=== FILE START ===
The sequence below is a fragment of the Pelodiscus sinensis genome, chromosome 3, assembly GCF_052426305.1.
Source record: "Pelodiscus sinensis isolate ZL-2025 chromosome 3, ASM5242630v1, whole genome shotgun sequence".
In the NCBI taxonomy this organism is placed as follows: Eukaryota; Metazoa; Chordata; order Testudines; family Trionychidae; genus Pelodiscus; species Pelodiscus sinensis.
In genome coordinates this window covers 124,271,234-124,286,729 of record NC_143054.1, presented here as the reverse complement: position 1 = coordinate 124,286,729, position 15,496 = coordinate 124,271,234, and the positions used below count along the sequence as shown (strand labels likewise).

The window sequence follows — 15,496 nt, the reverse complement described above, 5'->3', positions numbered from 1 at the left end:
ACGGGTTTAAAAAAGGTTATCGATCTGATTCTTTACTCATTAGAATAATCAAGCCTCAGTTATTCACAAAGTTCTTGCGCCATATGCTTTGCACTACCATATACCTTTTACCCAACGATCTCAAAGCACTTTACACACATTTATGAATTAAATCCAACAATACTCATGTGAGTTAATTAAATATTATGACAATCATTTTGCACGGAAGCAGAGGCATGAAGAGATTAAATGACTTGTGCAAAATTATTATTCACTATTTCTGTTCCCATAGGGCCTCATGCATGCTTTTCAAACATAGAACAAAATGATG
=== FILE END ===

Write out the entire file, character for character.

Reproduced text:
The sequence below is a fragment of the Pelodiscus sinensis genome, chromosome 3, assembly GCF_052426305.1.
Source record: "Pelodiscus sinensis isolate ZL-2025 chromosome 3, ASM5242630v1, whole genome shotgun sequence".
In the NCBI taxonomy this organism is placed as follows: Eukaryota; Metazoa; Chordata; order Testudines; family Trionychidae; genus Pelodiscus; species Pelodiscus sinensis.
In genome coordinates this window covers 124,271,234-124,286,729 of record NC_143054.1, presented here as the reverse complement: position 1 = coordinate 124,286,729, position 15,496 = coordinate 124,271,234, and the positions used below count along the sequence as shown (strand labels likewise).

The window sequence follows — 15,496 nt, the reverse complement described above, 5'->3', positions numbered from 1 at the left end:
ACGGGTTTAAAAAAGGTTATCGATCTGATTCTTTACTCATTAGAATAATCAAGCCTCAGTTATTCACAAAGTTCTTGCGCCATATGCTTTGCACTACCATATACCTTTTACCCAACGATCTCAAAGCACTTTACACACATTTATGAATTAAATCCAACAATACTCATGTGAGTTAATTAAATATTATGACAATCATTTTGCACGGAAGCAGAGGCATGAAGAGATTAAATGACTTGTGCAAAATTATTATTCACTATTTCTGTTCCCATAGGGCCTCATGCATGCTTTTCAAACATAGAACAAAATGATG